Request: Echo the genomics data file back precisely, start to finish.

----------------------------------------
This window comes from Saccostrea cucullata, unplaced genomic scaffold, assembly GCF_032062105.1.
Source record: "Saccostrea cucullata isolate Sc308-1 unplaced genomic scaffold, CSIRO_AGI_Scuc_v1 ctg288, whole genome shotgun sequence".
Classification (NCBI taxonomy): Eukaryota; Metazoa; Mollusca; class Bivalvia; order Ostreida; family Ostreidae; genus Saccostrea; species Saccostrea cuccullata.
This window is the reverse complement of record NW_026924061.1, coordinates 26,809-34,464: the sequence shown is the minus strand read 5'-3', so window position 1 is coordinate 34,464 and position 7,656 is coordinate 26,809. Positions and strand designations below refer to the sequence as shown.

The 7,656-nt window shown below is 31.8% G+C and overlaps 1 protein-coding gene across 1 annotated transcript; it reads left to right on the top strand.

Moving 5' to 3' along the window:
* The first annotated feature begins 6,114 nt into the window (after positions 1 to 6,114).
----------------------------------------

This window comes from Saccostrea cucullata, unplaced genomic scaffold, assembly GCF_032062105.1.
Source record: "Saccostrea cucullata isolate Sc308-1 unplaced genomic scaffold, CSIRO_AGI_Scuc_v1 ctg288, whole genome shotgun sequence".
Classification (NCBI taxonomy): Eukaryota; Metazoa; Mollusca; class Bivalvia; order Ostreida; family Ostreidae; genus Saccostrea; species Saccostrea cuccullata.
This window is the reverse complement of record NW_026924061.1, coordinates 26,809-34,464: the sequence shown is the minus strand read 5'-3', so window position 1 is coordinate 34,464 and position 7,656 is coordinate 26,809. Positions and strand designations below refer to the sequence as shown.

The 7,656-nt window shown below is 31.8% G+C and overlaps 1 protein-coding gene across 1 annotated transcript; it reads left to right on the top strand.

Moving 5' to 3' along the window:
* The first annotated feature begins 6,114 nt into the window (after positions 1 to 6,114).